There’s lots of battles you will face in life. Let me tell you what I think is the greatest.
To do it, I’ll turn to one of my greatest Biblical heroes. Joseph faced a cavalcade of terrible circumstances. He was betrayed by his brothers, sold into slavery, unjustly imprisoned for a long period of time, and then forgotten by Pharaoh’s butler who should have appealed for his freedom. Yet his greatest battle was not the fight for freedom, it was the fight for a right response to the injustice done to him.
Joseph had lost a lot. He had no freedom, no money, no wife, no family, no job. When we are denied what we want out of life – job, money, relationship, health and so on – we often become bitter, either at those who have stood in our way, cheated us or treated us wrongly, or at God himself.
From a human perspective, Joseph had reason to be angry with God. It was God who had got him into this mess by giving him these dreams. It was God who got his hopes up. Where was God when his brothers sold him into slavery? Even after that, he continued to honour God by refusing the advances of Potiphar’s wife – and where did that get him? He had that incredible prophetic word over the butler and it led to nothing. Even if Joseph got over those hurdles by acknowledging that the God who had twice saved his life should not be blamed for his circumstances, there were still his brothers, Potiphar’s wife and the butler. He had every reason in the world to hate them.
The greatest battle you’ll ever face is the battle against bitterness. The presence of bitterness means the absence of forgiveness. Why is forgiveness such an issue? Because it stands at the heart of the Gospel. The cross is all about forgiveness. Salvation is all about forgiveness. The Christian life is all about forgiveness. Forgiveness is the cornerstone of everything we have in Christ. If we refuse to walk in the mercy that Jesus has showered on us, we will find ourselves back in prison. That’s what the story of the two debtors in Matthew 18 is all about.
The bitterness of unforgiveness is a deadly virus which captures our thoughts and infects our attitudes. It so warps our bow of intercession that we even find ourselves praying that negative things will happen to others. It magnifies the faults of others and minimizes our own weaknesses. Worst of all, it separates us from the God who is the source of all forgiveness. It makes us toxic to the body of Christ, which is why Scripture warns us to let no “root of bitterness” spring up in our midst. Bitter people pollute the church. Whatever anyone has done to you, the harm you do to yourself through the bitterness of unforgiveness will damage you more than what they did, no matter how awful it was.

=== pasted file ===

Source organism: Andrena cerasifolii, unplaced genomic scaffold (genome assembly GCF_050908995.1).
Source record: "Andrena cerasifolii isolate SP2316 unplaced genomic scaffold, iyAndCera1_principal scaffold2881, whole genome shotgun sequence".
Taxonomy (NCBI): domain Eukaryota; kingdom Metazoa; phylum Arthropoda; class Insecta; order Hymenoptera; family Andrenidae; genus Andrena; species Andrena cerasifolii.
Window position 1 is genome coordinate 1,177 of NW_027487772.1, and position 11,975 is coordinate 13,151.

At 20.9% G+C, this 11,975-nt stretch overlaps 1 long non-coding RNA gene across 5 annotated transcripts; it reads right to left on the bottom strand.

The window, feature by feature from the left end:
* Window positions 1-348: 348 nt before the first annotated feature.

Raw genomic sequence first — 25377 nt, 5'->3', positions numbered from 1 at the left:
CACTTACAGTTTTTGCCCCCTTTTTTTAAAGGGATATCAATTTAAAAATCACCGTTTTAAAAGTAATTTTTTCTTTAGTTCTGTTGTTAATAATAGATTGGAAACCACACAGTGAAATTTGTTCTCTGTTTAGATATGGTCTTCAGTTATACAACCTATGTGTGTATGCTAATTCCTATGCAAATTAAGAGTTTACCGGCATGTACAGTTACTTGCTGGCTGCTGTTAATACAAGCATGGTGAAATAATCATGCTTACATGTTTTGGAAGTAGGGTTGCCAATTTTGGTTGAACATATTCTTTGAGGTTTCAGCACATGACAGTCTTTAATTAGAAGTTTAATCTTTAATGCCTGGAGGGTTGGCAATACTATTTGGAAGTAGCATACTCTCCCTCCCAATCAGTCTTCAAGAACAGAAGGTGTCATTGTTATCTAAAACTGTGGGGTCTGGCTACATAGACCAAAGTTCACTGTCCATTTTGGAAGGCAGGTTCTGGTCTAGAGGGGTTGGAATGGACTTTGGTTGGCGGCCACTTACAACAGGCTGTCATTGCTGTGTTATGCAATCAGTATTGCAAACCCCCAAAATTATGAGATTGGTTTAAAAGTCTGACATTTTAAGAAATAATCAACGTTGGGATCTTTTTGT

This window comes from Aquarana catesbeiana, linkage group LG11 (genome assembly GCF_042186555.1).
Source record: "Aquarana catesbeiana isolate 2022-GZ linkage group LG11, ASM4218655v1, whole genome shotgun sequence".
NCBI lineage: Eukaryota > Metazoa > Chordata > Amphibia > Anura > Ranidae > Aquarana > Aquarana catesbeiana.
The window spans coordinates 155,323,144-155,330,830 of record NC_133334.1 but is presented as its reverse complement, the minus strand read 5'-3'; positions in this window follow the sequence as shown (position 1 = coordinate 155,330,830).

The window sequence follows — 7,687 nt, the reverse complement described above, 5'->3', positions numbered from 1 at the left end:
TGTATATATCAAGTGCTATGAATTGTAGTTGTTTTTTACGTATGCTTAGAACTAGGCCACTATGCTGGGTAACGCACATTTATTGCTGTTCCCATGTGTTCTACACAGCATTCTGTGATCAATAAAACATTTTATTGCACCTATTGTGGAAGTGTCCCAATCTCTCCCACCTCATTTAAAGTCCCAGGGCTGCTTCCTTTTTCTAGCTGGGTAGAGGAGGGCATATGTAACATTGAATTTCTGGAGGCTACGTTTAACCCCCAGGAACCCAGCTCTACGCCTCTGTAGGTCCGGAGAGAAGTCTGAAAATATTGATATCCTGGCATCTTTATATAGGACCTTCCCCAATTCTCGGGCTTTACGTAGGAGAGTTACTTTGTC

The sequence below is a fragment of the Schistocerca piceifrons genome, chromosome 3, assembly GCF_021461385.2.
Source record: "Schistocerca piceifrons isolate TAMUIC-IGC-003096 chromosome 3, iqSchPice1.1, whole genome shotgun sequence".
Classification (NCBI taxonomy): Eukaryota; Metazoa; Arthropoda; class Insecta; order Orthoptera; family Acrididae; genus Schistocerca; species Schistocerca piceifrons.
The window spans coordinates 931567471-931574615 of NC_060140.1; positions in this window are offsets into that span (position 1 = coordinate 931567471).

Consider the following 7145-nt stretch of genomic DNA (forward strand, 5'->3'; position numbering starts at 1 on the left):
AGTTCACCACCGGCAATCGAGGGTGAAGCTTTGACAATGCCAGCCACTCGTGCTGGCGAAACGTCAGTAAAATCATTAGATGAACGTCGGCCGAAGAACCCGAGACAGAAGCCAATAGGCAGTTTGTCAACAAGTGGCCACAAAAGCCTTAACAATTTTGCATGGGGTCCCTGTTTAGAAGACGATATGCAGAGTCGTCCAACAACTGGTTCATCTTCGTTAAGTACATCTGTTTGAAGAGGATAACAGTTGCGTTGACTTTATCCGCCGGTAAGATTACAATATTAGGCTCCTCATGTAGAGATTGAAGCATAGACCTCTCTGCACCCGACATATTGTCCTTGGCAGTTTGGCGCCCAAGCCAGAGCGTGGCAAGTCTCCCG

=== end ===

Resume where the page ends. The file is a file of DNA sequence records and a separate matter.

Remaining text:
But Joseph did not fall into this trap. How do we know? Bitter people have no interest in serving others, or in the fact that there is a bigger reality out there than the world of their own suffering. But Joseph, even in his dungeon, so impressed the prison warden with his serving spirit that he put him in charge of the prison. Bitter people could not care less about the needs of others, but when his two fellow prisoners had a need, Joseph was immediately sensitive to it: “Why are your faces so sad?” he said to them. Bitter people do not have a healthy relationship with the God they blame for their troubles, but Joseph immediately reached out to God to find an answer for his friends. In the midst of hardship most of us cannot imagine, Joseph fought and won a battle which saved him from spiritual, and probably physical death, and made him a source of life to others. His attitude enabled God to turn suffering into blessing.
Some people wind up in a spiritual prison of their own making. Joseph turned his literal prison into a place of freedom. Joseph’s biggest battle was not won the day he was brought from jail to the highest office in the land. His battle was won in the depths of that dungeon when he chose the way of forgiveness and found peace.
You too, by God’s grace, can win that battle. It’s a battle worth fighting -- your life depends on it.